Sometimes animals carrying a zoonotic disease appear perfectly healthy. It is important to practice these habits with all animals, even if they do not appear to be sick.

  • Wash your hands with soap and running water:
  • After petting or handling any animal
  • After you’ve cleaned up after your pet or livestock or handled their bedding
  • After handling uncooked food for you or your pet After handling any pet or animal food
  • Before preparing food or drinks for yourself or others and before eating or drinking

Make sure children wash their hands after touching an animal, whether at a petting zoo, fair, pond, beach, backyard, or any other place that they get to interact with animals. Children should also avoid touching their eyes, nose, and mouth until after they’ve thoroughly washed their hands. To help prevent illness and injury, keep children under 5 years of age away from areas where pets are fed.

Make sure children stay away from wildlife, and that they do not pet unknown dogs or cats without the owner’s permission.

Keep your pet healthy.

 

Make sure your pet receives regular preventive veterinary care including vaccinations (talk to your veterinarian about the appropriate vaccinations for your pet) and flea, tick and intestinal parasite preventives.

  • Vaccinate your pets (including indoor cats!) against rabies.
  • Clean up after your pets
  • Discard pet waste in a tightly sealed, impermeable bag. Small biodegradable or plastic bags work well.
  • Pet waste can contain harmful bacteria and parasites, so young children should not clean up after pets.
  • Store pet foods separate from people foods, and feed your pets in separate areas from where you eat or prepare food for you and your family.
  • For your health as well as your pet’s health, don’t share your food with your pet.

A word about reverse zoonotic diseases

 

Reverse zoonoses occur when a person spreads a disease to an animal. For example, methicillin-resistant Staphylococcus aureus (MRSA) can be spread to people from animals (zoonotic disease), but it can also be spread to animals from people (reverse zoonotic disease) and then possibly back to people from the infected animal.

Fortunately, the same precautions described above are effective ways to reduce the risk of making your pet sick.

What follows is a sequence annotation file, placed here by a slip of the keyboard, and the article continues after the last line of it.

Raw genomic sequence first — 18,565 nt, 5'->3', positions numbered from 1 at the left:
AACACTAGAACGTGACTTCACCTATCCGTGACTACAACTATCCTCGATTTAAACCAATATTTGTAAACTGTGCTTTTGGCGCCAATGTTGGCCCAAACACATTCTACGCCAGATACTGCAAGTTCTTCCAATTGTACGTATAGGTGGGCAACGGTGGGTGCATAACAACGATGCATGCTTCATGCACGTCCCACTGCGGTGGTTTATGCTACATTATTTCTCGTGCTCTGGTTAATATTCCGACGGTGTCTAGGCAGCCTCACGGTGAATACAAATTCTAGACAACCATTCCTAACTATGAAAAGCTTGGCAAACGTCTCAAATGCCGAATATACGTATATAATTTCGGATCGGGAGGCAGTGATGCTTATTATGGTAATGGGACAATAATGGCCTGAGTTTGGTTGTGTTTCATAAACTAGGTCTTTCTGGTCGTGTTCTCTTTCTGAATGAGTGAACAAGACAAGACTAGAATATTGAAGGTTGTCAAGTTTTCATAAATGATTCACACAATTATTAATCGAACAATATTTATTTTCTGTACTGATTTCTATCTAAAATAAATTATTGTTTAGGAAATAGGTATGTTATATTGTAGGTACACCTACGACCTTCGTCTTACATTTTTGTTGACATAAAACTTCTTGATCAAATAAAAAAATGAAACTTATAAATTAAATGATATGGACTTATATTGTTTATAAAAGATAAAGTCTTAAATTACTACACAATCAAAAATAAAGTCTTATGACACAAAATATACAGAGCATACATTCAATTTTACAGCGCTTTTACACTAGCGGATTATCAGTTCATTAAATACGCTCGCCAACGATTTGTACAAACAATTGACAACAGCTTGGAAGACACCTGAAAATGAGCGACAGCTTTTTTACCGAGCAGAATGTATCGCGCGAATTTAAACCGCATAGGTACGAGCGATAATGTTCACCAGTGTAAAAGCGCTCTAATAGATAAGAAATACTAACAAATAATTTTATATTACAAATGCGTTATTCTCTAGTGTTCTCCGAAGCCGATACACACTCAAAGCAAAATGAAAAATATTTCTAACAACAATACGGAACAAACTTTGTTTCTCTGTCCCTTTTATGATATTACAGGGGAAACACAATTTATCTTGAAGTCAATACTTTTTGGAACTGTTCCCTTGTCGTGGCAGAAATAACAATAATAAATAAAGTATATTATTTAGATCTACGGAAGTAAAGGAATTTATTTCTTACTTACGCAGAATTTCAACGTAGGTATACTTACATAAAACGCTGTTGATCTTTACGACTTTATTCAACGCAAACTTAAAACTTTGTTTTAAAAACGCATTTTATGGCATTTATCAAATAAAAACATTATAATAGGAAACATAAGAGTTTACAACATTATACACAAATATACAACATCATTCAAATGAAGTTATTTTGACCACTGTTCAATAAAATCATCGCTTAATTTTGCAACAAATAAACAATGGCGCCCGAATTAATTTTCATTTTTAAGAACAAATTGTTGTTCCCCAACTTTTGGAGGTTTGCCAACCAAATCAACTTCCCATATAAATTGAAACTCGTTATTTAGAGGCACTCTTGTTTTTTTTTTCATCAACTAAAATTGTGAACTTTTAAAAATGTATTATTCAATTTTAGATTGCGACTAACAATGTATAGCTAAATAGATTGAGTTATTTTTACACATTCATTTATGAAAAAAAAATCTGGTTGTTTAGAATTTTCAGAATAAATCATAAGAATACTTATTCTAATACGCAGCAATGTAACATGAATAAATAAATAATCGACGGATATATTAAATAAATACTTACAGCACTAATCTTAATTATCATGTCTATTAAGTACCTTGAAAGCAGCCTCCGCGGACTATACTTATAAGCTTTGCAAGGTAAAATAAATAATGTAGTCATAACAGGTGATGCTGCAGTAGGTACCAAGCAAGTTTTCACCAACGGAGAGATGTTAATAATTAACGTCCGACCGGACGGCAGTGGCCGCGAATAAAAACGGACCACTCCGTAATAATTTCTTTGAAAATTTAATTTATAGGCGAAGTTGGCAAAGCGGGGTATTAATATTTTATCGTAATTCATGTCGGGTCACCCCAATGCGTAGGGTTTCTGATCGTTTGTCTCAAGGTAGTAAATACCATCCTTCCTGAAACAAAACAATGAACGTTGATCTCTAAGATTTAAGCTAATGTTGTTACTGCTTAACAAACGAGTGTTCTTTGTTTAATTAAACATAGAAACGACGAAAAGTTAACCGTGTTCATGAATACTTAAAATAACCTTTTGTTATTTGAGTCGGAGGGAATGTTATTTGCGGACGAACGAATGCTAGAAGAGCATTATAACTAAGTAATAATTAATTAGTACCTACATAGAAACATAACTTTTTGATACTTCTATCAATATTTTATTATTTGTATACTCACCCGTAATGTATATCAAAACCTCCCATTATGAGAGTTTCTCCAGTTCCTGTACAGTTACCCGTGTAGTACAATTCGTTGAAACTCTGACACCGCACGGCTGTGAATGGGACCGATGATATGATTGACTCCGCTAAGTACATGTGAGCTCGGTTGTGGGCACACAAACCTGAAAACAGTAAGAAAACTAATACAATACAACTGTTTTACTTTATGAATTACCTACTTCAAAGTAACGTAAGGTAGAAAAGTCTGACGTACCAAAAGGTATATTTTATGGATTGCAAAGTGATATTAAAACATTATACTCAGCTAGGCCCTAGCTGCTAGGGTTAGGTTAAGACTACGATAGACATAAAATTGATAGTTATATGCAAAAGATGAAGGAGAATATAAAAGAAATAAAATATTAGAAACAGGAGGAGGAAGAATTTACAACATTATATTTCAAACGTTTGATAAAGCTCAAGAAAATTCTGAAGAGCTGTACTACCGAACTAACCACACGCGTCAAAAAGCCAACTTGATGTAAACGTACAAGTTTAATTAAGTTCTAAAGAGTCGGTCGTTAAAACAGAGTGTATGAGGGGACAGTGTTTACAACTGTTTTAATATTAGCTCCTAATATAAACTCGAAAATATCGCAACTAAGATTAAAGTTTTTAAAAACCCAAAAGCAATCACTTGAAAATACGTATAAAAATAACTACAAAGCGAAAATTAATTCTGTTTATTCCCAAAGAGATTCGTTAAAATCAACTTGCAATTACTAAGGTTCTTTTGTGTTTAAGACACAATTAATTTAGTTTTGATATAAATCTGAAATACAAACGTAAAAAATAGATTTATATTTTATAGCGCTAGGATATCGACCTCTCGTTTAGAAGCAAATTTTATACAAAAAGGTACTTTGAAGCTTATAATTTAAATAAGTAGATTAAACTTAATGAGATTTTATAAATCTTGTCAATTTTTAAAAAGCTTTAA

How to start training your puppy?

Puppies are quick learners. They learn from the environment, from socializing with people or other animals and also from direct training. Training gives the perfect foundation for their adulthood. Providing puppies with the appropriate socialization and basic puppy training allows them to grow into confident adult dogs.

Follow this step-by-step puppy training guide to set you and your puppy up for success!

When can you start training your puppy?

 

Training a puppy starts as soon as you bring them home, which is typically about 8 weeks of age. At this young age, they can learn basic puppy training cues such as sit, stay, and come.

Tips for Training Your Puppy

 

Use positive reinforcement

Positive reinforcement is the process of giving a reward to encourage a behaviour you want. The use of punishment—including harsh corrections; correcting devices such as shock, choke, and prong collars; and dominance-based handling techniques—should be avoided, because these can produce long-term consequences that result in various forms of fear and anxiety for your dog as an adult dog.

To apply this, first find out which rewards work best for your puppy. Some puppies might find something as simple as a piece of their normal kibble exciting enough to train with, while others might need something tastier, like a special training treat.

Then there are the puppies that are not motivated by food at all! For those puppies, try to find a toy they enjoy that they can get when they do a good job. Praise is also a way to positively reinforce a puppy. Petting or showing excitement and saying, “good job!” may be all you need for basic puppy training.

 

Keep training sessions short

When training a basic cue, keep the sessions short, about 5 minutes each, and try to average a total of 15 minutes per day. Puppies have short attention spans, so end your session on a positive note so that they are excited for the next session!